News Release

A tiny tattoo for a tabby

Peer-Reviewed Publication

Institute of Industrial Science, The University of Tokyo

A Tiny Tattoo for a Tabby


Researchers at the Institute of Industrial Science, The University of Tokyo create customizable polymer molds to produce cost-effective arrays of microneedles that can be used to uniquely identify pets with alphanumeric symbols instead of tags or collars.

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Credit: Institute of Industrial Science, The University of Tokyo

Tokyo, Japan – If you’ve ever taken a car trip through a rural area, you might already know that livestock, including cows and sheep, can be individually tracked using decidedly old-fashioned methods, such as ear tags or even branding marks. By contrast, many tech-savvy pet owners have opted to have their dog or cat “chipped” by having a radio frequency identification (RFID) permanently implanted under the skin. However, all these identification solutions leave something to be desired, as ear tags can become damaged or lost, while RFID chips require an invasive procedure to insert and specialized equipment to read.

In a study recently published in Scientific Reports, researchers from the Institute of Industrial Science, The University of Tokyo demonstrated an alternative “bio-tagging” method, in which a unique array of microneedles – with alphanumeric characters visible to the unaided eye - is directly inserted into the skin for permanent identification of animals. This approach relies on a patch of dissolvable microneedle arrays to deliver the dye molecules. “We feel that our method is a simpler, safer, and more humane way to label animals, and is versatile enough to be applied both in pets and industrial situations,” lead author of the study, Jongho Park says.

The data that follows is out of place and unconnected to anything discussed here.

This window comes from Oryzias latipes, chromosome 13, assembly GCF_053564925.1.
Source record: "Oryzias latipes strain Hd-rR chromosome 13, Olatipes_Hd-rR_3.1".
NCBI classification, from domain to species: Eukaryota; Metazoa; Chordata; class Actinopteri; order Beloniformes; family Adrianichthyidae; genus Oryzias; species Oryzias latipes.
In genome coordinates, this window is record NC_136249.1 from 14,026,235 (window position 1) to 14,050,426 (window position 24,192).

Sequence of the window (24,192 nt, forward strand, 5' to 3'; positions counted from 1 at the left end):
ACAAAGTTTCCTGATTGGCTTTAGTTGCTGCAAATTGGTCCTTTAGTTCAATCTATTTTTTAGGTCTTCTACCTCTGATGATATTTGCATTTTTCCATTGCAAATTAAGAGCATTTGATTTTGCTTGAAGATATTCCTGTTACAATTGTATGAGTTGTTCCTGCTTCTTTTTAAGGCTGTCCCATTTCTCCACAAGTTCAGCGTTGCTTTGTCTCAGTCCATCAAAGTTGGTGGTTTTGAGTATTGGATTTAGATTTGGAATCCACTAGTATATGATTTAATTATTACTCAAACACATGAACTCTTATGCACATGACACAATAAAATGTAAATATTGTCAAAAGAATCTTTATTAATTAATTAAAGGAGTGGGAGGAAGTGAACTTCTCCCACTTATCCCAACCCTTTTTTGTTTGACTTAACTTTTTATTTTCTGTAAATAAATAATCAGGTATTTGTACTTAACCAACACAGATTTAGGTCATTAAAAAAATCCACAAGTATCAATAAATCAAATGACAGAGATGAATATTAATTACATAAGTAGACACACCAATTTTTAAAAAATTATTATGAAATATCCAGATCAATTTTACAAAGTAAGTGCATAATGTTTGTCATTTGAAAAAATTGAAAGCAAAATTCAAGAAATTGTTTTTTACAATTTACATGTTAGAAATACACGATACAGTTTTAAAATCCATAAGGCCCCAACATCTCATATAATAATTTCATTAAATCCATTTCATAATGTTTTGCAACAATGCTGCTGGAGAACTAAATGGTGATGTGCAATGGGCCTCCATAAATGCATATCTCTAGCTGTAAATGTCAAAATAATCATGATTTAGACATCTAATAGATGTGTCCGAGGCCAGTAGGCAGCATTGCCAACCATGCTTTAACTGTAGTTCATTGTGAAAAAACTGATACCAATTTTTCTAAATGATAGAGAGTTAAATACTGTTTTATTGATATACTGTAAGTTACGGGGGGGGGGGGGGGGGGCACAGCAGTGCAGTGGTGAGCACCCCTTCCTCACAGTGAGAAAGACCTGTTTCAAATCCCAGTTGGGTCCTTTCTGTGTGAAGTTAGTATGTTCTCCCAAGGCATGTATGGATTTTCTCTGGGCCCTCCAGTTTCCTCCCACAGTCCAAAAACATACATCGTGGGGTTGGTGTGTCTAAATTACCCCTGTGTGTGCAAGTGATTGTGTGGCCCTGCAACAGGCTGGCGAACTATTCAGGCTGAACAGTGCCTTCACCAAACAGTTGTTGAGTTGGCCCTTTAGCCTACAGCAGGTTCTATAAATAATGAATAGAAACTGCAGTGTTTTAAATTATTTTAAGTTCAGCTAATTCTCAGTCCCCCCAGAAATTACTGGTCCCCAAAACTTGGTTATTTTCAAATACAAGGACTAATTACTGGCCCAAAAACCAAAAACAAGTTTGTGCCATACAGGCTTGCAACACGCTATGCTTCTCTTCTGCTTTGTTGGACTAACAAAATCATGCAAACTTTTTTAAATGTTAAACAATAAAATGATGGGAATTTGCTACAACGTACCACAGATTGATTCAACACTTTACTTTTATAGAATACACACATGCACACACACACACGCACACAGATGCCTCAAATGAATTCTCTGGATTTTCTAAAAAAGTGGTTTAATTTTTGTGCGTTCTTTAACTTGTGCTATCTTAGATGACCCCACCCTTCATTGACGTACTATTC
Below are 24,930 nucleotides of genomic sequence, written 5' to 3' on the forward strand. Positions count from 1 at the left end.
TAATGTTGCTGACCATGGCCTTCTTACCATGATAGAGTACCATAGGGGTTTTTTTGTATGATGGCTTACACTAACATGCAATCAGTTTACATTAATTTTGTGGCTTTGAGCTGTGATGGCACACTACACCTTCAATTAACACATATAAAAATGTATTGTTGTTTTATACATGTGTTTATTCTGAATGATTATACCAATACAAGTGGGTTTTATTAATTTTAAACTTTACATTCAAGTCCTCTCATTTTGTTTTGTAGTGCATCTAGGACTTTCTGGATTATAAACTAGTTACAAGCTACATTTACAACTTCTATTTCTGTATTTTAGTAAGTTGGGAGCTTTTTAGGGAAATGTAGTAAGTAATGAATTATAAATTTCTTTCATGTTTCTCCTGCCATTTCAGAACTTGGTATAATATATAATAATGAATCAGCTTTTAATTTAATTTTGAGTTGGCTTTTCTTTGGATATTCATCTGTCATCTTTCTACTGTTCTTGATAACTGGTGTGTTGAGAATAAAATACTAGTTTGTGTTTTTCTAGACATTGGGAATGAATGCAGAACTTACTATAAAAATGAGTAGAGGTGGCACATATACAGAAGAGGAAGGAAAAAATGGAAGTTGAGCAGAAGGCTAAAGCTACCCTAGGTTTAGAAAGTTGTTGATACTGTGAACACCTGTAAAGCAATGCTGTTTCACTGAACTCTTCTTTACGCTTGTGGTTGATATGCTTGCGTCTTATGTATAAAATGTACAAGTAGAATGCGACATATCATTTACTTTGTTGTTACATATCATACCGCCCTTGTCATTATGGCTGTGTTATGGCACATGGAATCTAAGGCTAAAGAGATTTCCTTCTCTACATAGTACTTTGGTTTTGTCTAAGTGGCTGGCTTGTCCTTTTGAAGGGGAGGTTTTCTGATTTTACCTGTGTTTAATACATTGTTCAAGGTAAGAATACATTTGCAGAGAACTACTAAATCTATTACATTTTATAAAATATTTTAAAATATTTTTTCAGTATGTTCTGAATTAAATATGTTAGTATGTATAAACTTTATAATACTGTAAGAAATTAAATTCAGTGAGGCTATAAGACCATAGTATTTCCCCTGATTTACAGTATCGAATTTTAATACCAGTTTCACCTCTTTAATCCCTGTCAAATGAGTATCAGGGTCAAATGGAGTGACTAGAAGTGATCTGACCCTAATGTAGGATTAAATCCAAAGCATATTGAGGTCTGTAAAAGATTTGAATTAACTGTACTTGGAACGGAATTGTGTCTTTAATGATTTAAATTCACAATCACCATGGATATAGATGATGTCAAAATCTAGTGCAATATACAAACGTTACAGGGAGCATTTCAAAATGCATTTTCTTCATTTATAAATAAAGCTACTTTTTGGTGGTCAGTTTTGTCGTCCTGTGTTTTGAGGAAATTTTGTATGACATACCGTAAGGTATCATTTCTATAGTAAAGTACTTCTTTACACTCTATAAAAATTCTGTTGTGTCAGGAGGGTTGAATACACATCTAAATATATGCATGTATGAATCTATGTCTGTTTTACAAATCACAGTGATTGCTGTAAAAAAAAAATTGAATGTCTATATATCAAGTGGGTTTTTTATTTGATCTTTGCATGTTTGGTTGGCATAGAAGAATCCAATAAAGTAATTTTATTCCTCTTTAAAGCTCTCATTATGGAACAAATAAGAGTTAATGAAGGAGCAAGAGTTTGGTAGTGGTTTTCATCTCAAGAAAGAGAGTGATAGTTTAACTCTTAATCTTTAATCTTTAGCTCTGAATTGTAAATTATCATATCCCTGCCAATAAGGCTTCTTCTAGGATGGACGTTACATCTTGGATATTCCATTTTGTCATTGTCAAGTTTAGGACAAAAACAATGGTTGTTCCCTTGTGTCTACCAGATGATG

The researchers used microneedle array patches (MAPs), in which microneedle arrays, less than 1 mm long, are created in the form of a matrix from customized polydimethylsiloxane molds. By altering the molds, desired symbols can be tattooed into the animal, like the output of dot-matrix printers. The negative molds themselves can be made easily from positive 3D-printed resin plugs. “Our MAPs approach allows for a very large number of unique identifiers, and does not require much specialized training to apply,” says senior author, Beomjoon Kim.

Testing showed that the biotags remained clearly legible in the skin over a month after being stamped. This technique can be a useful tool for animal research and management, as well as potentially being extended biomedical applications and other areas such as flexible electronics integration.


The article, “Biotagging method for animal identification using dissolvable microneedle arrays prepared by customisable moulds,” was published in Scientific Reports at DOI: 10.1038/s41598-023-50343-6.


About Institute of Industrial Sciene, The University of Tokyo

The Institute of Industrial Science, The University of Tokyo (UTokyo-IIS) is one of the largest university-attached research institutes in Japan. UTokyo-IIS is comprised of over 120 research laboratories—each headed by a faculty member—and has over 1,200 members (approximately 400 staff and 800 students) actively engaged in education and research. Its activities cover almost all areas of engineering. Since its foundation in 1949, UTokyo-IIS has worked to bridge the huge gaps that exist between academic disciplines and real-world applications.

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